"You run a great label, but sometimes you go out of your way to be a jerk." - Jed Levin

    "Death to false 'support the scene' prog!"

    please add 'imo' wherever you like, to avoid offending those easily offended.

  17. #17
    Orange Tick Squasher Buddhabreath's Avatar
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    Quote Originally Posted by Steve F. View Post
    ...I MADE myself get exposed.
    Well we've all made mistakes in our youth. Did you ever get your record expunged after that unfortunate incident?
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  18. #18
    Member Steve F.'s Avatar
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    Quote Originally Posted by Buddhabreath View Post
    Well we've all made mistakes in our youth. Did you ever get your record expunged after that unfortunate incident?
    Expunged? I wallow in that unfortunate incident.
    Last edited by Steve F.; 12-23-2019 at 04:39 PM.
    Steve F.

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    www.cuneiformrecords.com

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    This space for rent: Well established location. Perfect opportunity for an up and coming smart-ass to benefit from our years of provocation!

    "You run a great label, but sometimes you go out of your way to be a jerk." - Jed Levin

    "Death to false 'support the scene' prog!"

    please add 'imo' wherever you like, to avoid offending those easily offended.

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    Quote Originally Posted by progmatist View Post
    A major disappointment was Steve Howe's Remedy Elements, an album he recorded with his sons Virgil and Dylan.
    I never really got into Howe's solo stuff generally. Beyond a few good tunes like 'Pennants', it's a bit too 'muso' for me and then there are the occasional 'vocals' to contend with.

  20. #20
    Listening to the Who live At Hyde Park for the first time while reading this thread and I am pleasantly surprised at how good it is. Unfortunately I guess it's because I'm as old as they are, but, I don't need to hear the "F" word as often as they like saying it. I'm thinking that it pleases the youngsters who consider it acceptable language these days. I'll probably never get comfortable with that though. Anyhow they still can really play the music.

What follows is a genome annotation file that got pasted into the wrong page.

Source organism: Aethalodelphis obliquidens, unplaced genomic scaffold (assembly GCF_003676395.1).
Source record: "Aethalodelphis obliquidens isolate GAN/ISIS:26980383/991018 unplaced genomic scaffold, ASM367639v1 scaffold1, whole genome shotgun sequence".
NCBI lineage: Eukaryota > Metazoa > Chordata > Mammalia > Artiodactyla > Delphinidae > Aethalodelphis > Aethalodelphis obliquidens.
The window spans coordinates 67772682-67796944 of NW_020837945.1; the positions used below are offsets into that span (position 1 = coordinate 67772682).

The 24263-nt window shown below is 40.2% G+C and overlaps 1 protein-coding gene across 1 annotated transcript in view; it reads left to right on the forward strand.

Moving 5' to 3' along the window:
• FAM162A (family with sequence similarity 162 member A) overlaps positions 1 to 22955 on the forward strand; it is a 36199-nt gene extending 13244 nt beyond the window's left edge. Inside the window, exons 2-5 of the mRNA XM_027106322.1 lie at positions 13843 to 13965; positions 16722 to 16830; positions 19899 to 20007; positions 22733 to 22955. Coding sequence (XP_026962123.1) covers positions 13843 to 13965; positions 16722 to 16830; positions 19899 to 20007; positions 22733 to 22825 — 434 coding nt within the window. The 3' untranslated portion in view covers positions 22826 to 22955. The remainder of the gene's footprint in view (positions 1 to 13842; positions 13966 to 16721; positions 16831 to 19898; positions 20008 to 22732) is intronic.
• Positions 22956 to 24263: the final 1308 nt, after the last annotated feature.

21. #21
    Member Zeuhlmate's Avatar
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    In august 1979 or 1980 I visited the yearly outdoor 'Land og Folk festival' in Copenhagen. It was a returning event every year, and since it was free, I went there if the weather was okay.

    This rather large festival was arranged by the Danish Communist Party (Sovjet commies) since the 1930'ties and was a propaganda platform with lots of events, cultural happenings of many sorts, tents with beer & food from different countries connected to the sovjet block, tents about cultural exchange from Cuba, Nicaragua, Angola, Mozambique, etc. - all praising everything going on behind the curtain, nuclear power, etc. You could get cheap beers and if the weather was nice, sit and listen to music - mostly rock, folk with leftwing lyrics for free.
    - And in those days tease them by asking where the Afghanistant tent was situated...
    https://filmcentralen.dk/museum/danm...-folk-festival

    But this time I heard a band playing something completely different from a small tent I passed. Far more exotic and interesting. It was Žursaflokkurinn.
    How they ended up there I can't say, but that really saved the day.


  22. #22
    Quote Originally Posted by Zeuhlmate View Post
    - And in those days tease them by asking where the Afghanistant tent was situated...
    Excellent. Red faces all round, I suspect!
    The more you know you know you don't know what you know

  23. #23
    Member Zeuhlmate's Avatar
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    Quote Originally Posted by Munster View Post
    Excellent. Red faces all round, I suspect!

  24. #24
    Member thedunno's Avatar
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    My pleasant surprise and unfortunate dissapointment were the same event.
    A few years ago I bought back some albums through discogs I had as a kid on tape before i became a prog fan.

    The surprise was how much I still liked the Fisher Z albums. The dissapointment were the two Styx records.

  25. #25
    Quote Originally Posted by starless and bible black View Post
    That was a Bass Drum that P.G. used to play in the early days of Genesis (and what you see on the cover of Genesis Live).
    Didn't he only get to play it if the road crew hadn't hidden the pedal or 'forgot' to mic it up?